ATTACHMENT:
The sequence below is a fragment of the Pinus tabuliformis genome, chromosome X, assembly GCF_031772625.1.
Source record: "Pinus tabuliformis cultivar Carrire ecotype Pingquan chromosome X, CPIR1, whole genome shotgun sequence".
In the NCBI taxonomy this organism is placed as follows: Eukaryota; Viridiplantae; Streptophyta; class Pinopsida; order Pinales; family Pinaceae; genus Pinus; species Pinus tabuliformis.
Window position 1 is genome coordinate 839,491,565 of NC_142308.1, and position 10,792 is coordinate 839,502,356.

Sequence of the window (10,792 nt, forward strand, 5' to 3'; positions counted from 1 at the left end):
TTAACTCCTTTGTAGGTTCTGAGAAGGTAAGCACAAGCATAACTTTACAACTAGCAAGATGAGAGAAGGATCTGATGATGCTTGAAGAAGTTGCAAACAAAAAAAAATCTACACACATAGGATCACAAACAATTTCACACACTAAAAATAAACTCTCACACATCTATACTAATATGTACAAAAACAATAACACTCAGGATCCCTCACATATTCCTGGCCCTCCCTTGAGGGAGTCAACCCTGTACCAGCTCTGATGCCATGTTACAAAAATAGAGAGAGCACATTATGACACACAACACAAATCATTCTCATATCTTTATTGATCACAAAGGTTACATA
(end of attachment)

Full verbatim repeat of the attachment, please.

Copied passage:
The sequence below is a fragment of the Pinus tabuliformis genome, chromosome X, assembly GCF_031772625.1.
Source record: "Pinus tabuliformis cultivar Carrire ecotype Pingquan chromosome X, CPIR1, whole genome shotgun sequence".
In the NCBI taxonomy this organism is placed as follows: Eukaryota; Viridiplantae; Streptophyta; class Pinopsida; order Pinales; family Pinaceae; genus Pinus; species Pinus tabuliformis.
Window position 1 is genome coordinate 839,491,565 of NC_142308.1, and position 10,792 is coordinate 839,502,356.

Sequence of the window (10,792 nt, forward strand, 5' to 3'; positions counted from 1 at the left end):
TTAACTCCTTTGTAGGTTCTGAGAAGGTAAGCACAAGCATAACTTTACAACTAGCAAGATGAGAGAAGGATCTGATGATGCTTGAAGAAGTTGCAAACAAAAAAAAATCTACACACATAGGATCACAAACAATTTCACACACTAAAAATAAACTCTCACACATCTATACTAATATGTACAAAAACAATAACACTCAGGATCCCTCACATATTCCTGGCCCTCCCTTGAGGGAGTCAACCCTGTACCAGCTCTGATGCCATGTTACAAAAATAGAGAGAGCACATTATGACACACAACACAAATCATTCTCATATCTTTATTGATCACAAAGGTTACATA